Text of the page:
Long Island Motor Parkway
What was here before?
Railroad mogul and financier William ‘Willie’ K. Vanderbilt II (1878-1944) began construction on the road on June 6, 1908. It was the first long-distance, reinforced concrete highway, using bridges and overpasses to eliminate cross traffic and curves for safety and speed.
Vanderbilt, great-grandson of the noted railroad developer Cornelius Vanderbilt (1794-1877), became a serious devotee of a brand-new mode of high-velocity transportation: the automobile. Having participated in the Grand Prix cross-country races in Europe, ‘Willie K’ tried to create a similar long-distance road race in Long Island.
Vanderbilt initially held his races on 25-mile routes, mostly over Nassau County local roads. In 1906, after a car crash killed a spectator, Vanderbilt decided to remove the races from public roads and build a private, landscaped parkway. Running from eastern Queens to Lake Ronkonkoma, his road was also ideal for pleasure driving. Two-dollar tolls were charged at twelve “toll lodges” designed by John Russell Pope (1874-1937), the New York architect who later designed the Jefferson Memorial. One of these toll lodges is currently being used as the Chamber of Commerce for Garden City, Long Island.
The first section of the road was finished in time for the popular 1908 Vanderbilt Cup Race, and the races continued there until 1910, when three spectators were killed and twenty others injured.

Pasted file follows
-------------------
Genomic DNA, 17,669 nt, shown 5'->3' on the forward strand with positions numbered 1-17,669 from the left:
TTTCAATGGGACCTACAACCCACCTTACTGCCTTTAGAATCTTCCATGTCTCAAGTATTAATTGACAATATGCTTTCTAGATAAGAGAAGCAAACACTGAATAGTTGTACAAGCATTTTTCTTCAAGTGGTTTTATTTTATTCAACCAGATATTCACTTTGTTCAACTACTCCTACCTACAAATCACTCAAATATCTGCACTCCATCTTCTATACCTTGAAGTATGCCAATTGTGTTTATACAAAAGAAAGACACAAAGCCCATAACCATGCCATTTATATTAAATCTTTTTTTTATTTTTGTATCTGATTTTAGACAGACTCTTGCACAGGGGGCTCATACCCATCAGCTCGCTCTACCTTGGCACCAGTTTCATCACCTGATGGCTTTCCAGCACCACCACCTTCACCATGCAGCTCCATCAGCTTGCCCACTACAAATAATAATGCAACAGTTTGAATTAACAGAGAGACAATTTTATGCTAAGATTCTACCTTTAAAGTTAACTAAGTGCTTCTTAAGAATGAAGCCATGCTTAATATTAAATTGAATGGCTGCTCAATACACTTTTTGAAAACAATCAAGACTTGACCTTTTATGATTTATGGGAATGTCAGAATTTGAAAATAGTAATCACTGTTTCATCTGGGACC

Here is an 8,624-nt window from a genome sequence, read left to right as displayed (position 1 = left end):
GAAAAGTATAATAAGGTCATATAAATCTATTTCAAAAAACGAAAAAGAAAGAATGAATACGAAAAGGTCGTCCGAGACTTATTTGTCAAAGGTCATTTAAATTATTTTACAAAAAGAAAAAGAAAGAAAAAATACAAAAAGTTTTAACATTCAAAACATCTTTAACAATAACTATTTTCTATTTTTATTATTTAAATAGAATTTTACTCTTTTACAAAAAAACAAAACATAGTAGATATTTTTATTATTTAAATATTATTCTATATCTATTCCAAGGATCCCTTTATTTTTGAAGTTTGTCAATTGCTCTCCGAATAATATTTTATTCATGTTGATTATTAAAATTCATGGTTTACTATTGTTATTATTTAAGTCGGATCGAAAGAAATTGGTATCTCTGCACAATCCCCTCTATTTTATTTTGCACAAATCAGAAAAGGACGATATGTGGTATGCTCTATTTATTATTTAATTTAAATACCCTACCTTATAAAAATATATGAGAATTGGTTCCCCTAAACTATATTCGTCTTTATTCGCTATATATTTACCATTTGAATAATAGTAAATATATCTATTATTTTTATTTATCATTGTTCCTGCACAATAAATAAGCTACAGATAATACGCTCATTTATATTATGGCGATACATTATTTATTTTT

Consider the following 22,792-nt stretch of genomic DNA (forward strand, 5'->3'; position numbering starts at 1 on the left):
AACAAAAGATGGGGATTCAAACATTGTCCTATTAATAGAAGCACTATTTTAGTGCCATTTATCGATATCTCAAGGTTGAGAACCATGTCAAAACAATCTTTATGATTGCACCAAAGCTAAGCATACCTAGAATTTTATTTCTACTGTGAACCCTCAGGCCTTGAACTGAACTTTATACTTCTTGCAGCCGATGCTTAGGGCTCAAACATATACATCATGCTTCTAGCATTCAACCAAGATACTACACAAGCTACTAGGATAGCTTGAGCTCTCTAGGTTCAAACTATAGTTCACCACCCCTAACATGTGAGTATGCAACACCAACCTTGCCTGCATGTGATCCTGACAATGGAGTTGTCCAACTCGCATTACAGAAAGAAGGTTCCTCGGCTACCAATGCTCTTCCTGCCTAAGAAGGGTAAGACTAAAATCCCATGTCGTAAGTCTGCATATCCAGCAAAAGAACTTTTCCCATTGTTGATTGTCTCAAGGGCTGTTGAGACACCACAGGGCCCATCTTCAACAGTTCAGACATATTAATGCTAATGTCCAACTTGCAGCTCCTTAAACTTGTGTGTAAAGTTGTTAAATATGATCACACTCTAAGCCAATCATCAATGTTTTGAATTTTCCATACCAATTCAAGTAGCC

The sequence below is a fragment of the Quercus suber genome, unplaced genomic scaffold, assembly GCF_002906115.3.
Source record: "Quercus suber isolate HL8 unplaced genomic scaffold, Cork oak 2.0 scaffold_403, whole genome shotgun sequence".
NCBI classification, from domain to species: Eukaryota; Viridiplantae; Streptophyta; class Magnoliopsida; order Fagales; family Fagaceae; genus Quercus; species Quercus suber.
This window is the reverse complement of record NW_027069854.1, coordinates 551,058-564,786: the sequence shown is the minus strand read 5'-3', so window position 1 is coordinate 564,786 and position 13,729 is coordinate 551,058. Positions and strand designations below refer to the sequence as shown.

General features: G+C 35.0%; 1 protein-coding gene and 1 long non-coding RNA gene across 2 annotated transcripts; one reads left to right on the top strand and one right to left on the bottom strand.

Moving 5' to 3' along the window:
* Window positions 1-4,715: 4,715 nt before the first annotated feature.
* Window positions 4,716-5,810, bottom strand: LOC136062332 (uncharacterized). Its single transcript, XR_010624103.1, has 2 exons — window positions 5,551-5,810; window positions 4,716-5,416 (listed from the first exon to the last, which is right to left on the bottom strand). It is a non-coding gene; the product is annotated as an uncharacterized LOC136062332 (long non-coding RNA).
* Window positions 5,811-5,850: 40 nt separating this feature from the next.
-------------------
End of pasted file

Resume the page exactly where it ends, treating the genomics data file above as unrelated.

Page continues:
In 1912, the parkway was fully opened to the public as a private toll road for its entire 45-mile length. It was used primarily by New York City’s elite, travelling to and from their Long Island estates. With the onset of Prohibition in 1920, the parkway acquired the nickname ‘Rumrunner’s Road’ because bootleggers often used it to avoid the police.
How did this site become a parkway?
In 1929, Robert Moses (1888-1981), then president of the Long Island State Park Commission, began planning for the construction of the Northern State Parkway through Nassau County. Vanderbilt offered to sell his parkway to Moses, who considered the road too antiquated. Vanderbilt reduced the toll to forty cents to remain competitive, but by 1937 the parkway was no longer solvent. It shut down in 1938, and was deeded over to the counties through which it ran. Within three months, Moses transformed the Queens section of the parkway into the “Queens Bicycle Path”.
Parkways were the prototype for today’s superhighways. Vanderbilt’s parkway originally had 65 bridges and underpasses, and though few survive, in 1998 five bridges were reconstructed between 73rd Avenue and Springfield Boulevard. Those bridges and the road itself reflect state-of-the-art roadway technology of the early 20th century. Some of the original roadway material was a patented form of reinforced concrete, a technological leap forward from previous roads surfaced with materials like wood planks, oyster shells, or oiled dirt. NYC Parks later repaved the road with additional asphalt, but portions of the original surface, along with original markers and fence posts, can still be seen.
In 1986, NYC Parks rehabilitated the section of the parkway through Alley Pond and Cunningham Park. In 1993 it was incorporated into the Brooklyn-Queens Greenway, itself part of the wider New York City Greenway Program.
In 2002, due to the efforts of the Friends of Cunningham Park, a section of the Long Island Motor Parkway, located in present-day Cunningham and Alley Pond Parks in eastern Queens, was placed on the New York State and National Registers of Historic Places. This section amounts to approximately 2.5 miles of roadway. Efforts are also underway to preserve other sections of the parkway.
The Long Island Motor Parkway, also known as the Vanderbilt Motor Parkway, survives today as a bicycle path, but began as America’s first limited-access road for cars.